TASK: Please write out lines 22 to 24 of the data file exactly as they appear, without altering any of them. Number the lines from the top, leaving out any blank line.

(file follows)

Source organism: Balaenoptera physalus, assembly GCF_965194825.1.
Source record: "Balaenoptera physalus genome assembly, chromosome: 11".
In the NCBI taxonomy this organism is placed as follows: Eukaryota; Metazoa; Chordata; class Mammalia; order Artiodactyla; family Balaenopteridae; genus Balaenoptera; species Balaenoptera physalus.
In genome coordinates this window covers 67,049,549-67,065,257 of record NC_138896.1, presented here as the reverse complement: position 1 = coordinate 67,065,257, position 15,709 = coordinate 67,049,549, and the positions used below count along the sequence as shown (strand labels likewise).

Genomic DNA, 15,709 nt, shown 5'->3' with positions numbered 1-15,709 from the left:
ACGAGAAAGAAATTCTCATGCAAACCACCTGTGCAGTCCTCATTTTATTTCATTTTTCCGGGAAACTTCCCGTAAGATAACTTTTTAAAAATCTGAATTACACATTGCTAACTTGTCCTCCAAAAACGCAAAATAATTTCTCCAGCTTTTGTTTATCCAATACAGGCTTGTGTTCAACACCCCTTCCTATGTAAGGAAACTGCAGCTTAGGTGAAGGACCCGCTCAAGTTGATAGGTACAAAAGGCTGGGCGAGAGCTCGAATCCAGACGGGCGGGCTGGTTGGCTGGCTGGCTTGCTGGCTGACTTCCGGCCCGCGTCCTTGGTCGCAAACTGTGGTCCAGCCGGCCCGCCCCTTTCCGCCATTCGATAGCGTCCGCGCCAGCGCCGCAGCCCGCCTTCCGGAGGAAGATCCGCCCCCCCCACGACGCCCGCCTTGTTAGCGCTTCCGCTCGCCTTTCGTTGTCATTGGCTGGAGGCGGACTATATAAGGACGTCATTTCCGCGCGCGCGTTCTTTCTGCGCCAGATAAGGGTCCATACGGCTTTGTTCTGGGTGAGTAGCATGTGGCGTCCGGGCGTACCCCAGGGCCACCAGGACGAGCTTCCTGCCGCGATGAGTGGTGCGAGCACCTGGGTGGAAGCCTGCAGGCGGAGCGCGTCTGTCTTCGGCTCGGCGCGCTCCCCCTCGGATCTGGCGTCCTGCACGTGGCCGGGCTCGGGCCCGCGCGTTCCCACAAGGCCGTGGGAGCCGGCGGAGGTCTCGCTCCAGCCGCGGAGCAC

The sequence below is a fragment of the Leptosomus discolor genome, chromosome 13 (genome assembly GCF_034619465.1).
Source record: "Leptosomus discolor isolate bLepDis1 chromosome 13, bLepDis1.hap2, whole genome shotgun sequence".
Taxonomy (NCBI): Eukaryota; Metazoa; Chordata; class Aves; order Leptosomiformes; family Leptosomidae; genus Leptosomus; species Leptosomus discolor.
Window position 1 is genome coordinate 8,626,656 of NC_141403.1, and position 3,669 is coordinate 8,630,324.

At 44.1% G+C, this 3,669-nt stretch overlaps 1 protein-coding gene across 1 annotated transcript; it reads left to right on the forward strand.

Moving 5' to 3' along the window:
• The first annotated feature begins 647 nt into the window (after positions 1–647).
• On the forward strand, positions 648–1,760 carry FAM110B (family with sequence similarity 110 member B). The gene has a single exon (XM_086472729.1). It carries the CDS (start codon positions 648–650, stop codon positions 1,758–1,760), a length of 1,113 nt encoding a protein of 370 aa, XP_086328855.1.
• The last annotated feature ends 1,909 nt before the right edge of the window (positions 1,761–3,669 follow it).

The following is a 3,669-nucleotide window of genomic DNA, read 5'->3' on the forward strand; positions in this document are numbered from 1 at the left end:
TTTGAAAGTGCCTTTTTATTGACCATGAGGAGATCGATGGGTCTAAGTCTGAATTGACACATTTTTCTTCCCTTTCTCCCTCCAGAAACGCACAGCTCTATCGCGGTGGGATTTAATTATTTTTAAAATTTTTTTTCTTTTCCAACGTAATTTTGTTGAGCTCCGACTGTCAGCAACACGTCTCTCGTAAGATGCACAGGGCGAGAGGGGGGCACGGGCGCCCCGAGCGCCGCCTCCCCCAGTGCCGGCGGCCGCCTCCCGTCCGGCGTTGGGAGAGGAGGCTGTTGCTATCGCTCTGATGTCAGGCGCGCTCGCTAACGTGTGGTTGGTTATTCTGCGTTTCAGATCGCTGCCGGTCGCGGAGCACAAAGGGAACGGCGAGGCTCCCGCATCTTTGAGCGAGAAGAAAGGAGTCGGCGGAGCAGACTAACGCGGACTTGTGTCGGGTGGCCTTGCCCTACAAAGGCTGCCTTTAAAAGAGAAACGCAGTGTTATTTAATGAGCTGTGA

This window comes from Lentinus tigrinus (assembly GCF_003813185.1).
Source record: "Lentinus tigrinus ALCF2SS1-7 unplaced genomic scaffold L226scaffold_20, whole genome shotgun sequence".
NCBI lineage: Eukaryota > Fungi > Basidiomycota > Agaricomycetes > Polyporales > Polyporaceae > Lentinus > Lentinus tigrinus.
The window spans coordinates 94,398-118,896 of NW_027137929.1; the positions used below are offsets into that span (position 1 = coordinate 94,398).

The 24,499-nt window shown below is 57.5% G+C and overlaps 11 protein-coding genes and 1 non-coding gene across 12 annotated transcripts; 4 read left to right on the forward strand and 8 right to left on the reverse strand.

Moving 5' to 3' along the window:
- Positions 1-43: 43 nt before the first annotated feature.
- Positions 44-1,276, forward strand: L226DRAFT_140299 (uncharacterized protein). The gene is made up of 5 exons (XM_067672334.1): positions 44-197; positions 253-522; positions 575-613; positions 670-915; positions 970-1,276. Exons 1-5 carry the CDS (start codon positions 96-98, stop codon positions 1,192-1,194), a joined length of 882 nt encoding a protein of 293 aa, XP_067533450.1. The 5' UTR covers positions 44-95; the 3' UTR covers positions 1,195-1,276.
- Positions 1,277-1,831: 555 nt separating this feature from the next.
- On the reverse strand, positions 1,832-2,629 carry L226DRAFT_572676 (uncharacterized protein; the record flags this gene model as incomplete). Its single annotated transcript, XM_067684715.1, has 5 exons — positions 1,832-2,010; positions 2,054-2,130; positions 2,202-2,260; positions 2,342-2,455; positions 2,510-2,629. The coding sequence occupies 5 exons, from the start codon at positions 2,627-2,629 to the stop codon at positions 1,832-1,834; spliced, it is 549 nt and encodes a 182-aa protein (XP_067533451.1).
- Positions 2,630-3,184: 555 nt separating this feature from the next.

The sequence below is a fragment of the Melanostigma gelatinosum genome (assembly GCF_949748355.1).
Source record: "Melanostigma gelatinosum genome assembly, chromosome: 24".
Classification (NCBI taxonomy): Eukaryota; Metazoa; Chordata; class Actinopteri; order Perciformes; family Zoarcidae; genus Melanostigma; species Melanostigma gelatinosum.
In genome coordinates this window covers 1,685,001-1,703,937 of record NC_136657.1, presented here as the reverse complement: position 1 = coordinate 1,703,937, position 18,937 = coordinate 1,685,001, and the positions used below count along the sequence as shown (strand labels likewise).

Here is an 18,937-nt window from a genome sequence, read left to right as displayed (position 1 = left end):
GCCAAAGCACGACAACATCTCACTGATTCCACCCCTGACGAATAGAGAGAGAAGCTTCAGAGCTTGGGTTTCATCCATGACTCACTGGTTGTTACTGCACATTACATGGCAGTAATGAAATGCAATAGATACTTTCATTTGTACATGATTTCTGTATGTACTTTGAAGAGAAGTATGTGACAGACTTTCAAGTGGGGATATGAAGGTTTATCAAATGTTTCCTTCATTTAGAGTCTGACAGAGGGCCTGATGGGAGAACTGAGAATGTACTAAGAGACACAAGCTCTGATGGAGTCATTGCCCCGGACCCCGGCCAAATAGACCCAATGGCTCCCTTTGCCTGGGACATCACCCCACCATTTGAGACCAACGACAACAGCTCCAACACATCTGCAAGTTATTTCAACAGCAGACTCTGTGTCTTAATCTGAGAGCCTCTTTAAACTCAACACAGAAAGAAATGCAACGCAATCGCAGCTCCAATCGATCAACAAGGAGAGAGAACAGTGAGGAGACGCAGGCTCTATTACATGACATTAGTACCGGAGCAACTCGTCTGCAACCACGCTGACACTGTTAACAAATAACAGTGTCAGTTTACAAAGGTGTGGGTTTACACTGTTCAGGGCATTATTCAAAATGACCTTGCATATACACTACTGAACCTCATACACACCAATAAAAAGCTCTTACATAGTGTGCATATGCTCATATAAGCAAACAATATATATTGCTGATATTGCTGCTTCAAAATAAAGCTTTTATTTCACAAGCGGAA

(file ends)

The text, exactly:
The 24,499-nt window shown below is 57.5% G+C and overlaps 11 protein-coding genes and 1 non-coding gene across 12 annotated transcripts; 4 read left to right on the forward strand and 8 right to left on the reverse strand.

Moving 5' to 3' along the window:
- Positions 1-43: 43 nt before the first annotated feature.